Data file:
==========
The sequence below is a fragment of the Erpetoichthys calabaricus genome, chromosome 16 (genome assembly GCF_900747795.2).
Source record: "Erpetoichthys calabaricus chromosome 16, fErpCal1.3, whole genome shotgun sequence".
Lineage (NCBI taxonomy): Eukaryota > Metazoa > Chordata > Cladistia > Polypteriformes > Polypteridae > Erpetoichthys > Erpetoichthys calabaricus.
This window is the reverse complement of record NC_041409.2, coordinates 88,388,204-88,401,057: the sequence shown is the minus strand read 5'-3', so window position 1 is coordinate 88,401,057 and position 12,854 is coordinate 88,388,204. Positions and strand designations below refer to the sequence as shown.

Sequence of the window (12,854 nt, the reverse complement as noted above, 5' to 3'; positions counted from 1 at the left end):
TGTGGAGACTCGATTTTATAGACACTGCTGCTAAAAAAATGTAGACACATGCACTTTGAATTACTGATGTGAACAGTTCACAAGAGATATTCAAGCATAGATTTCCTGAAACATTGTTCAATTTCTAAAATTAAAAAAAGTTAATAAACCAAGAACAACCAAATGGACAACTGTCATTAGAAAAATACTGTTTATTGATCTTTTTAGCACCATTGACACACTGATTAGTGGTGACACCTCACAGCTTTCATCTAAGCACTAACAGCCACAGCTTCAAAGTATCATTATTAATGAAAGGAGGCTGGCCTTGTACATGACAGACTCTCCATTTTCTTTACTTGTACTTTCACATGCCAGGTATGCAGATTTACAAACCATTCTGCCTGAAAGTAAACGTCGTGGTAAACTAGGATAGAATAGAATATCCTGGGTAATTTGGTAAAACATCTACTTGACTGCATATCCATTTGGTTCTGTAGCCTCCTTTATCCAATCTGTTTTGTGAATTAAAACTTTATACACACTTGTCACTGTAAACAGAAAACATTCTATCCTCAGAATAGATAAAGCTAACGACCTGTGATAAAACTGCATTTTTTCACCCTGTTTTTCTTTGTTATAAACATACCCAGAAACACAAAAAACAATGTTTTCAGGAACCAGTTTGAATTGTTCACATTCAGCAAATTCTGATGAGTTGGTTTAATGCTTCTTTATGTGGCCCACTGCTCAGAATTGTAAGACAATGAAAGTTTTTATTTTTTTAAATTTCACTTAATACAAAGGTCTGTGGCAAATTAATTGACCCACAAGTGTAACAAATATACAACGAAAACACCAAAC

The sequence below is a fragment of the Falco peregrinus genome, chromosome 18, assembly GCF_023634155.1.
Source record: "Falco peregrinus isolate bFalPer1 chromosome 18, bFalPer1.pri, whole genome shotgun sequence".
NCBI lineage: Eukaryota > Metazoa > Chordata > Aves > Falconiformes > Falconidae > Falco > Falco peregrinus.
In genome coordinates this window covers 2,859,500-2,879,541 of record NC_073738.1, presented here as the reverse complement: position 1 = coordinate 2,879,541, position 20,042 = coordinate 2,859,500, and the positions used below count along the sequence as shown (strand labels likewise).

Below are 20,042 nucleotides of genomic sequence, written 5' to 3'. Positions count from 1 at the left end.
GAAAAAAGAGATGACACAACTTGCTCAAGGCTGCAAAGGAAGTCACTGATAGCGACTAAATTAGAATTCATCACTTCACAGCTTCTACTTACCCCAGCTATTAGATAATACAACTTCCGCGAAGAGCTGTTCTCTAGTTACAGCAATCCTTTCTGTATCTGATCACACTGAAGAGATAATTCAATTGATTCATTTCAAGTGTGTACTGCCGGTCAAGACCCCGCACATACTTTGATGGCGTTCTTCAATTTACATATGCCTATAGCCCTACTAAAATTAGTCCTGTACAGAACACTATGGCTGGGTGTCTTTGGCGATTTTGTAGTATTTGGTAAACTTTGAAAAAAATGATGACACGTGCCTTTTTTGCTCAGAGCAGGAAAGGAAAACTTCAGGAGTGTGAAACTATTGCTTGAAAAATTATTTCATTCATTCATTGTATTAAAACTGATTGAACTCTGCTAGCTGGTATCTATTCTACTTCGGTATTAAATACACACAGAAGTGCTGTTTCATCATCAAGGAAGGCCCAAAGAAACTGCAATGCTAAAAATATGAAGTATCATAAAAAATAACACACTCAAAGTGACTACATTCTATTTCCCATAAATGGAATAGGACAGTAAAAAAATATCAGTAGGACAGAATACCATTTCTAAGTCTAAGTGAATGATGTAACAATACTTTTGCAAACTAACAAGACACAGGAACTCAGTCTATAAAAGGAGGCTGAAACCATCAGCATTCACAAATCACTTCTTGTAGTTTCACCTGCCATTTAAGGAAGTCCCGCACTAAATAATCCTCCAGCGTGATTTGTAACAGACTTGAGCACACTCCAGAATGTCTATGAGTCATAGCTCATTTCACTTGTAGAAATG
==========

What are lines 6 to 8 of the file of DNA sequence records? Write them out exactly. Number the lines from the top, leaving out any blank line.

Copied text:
TGTGGAGACTCGATTTTATAGACACTGCTGCTAAAAAAATGTAGACACATGCACTTTGAATTACTGATGTGAACAGTTCACAAGAGATATTCAAGCATAGATTTCCTGAAACATTGTTCAATTTCTAAAATTAAAAAAAGTTAATAAACCAAGAACAACCAAATGGACAACTGTCATTAGAAAAATACTGTTTATTGATCTTTTTAGCACCATTGACACACTGATTAGTGGTGACACCTCACAGCTTTCATCTAAGCACTAACAGCCACAGCTTCAAAGTATCATTATTAATGAAAGGAGGCTGGCCTTGTACATGACAGACTCTCCATTTTCTTTACTTGTACTTTCACATGCCAGGTATGCAGATTTACAAACCATTCTGCCTGAAAGTAAACGTCGTGGTAAACTAGGATAGAATAGAATATCCTGGGTAATTTGGTAAAACATCTACTTGACTGCATATCCATTTGGTTCTGTAGCCTCCTTTATCCAATCTGTTTTGTGAATTAAAACTTTATACACACTTGTCACTGTAAACAGAAAACATTCTATCCTCAGAATAGATAAAGCTAACGACCTGTGATAAAACTGCATTTTTTCACCCTGTTTTTCTTTGTTATAAACATACCCAGAAACACAAAAAACAATGTTTTCAGGAACCAGTTTGAATTGTTCACATTCAGCAAATTCTGATGAGTTGGTTTAATGCTTCTTTATGTGGCCCACTGCTCAGAATTGTAAGACAATGAAAGTTTTTATTTTTTTAAATTTCACTTAATACAAAGGTCTGTGGCAAATTAATTGACCCACAAGTGTAACAAATATACAACGAAAACACCAAAC

The sequence below is a fragment of the Falco peregrinus genome, chromosome 18, assembly GCF_023634155.1.
Source record: "Falco peregrinus isolate bFalPer1 chromosome 18, bFalPer1.pri, whole genome shotgun sequence".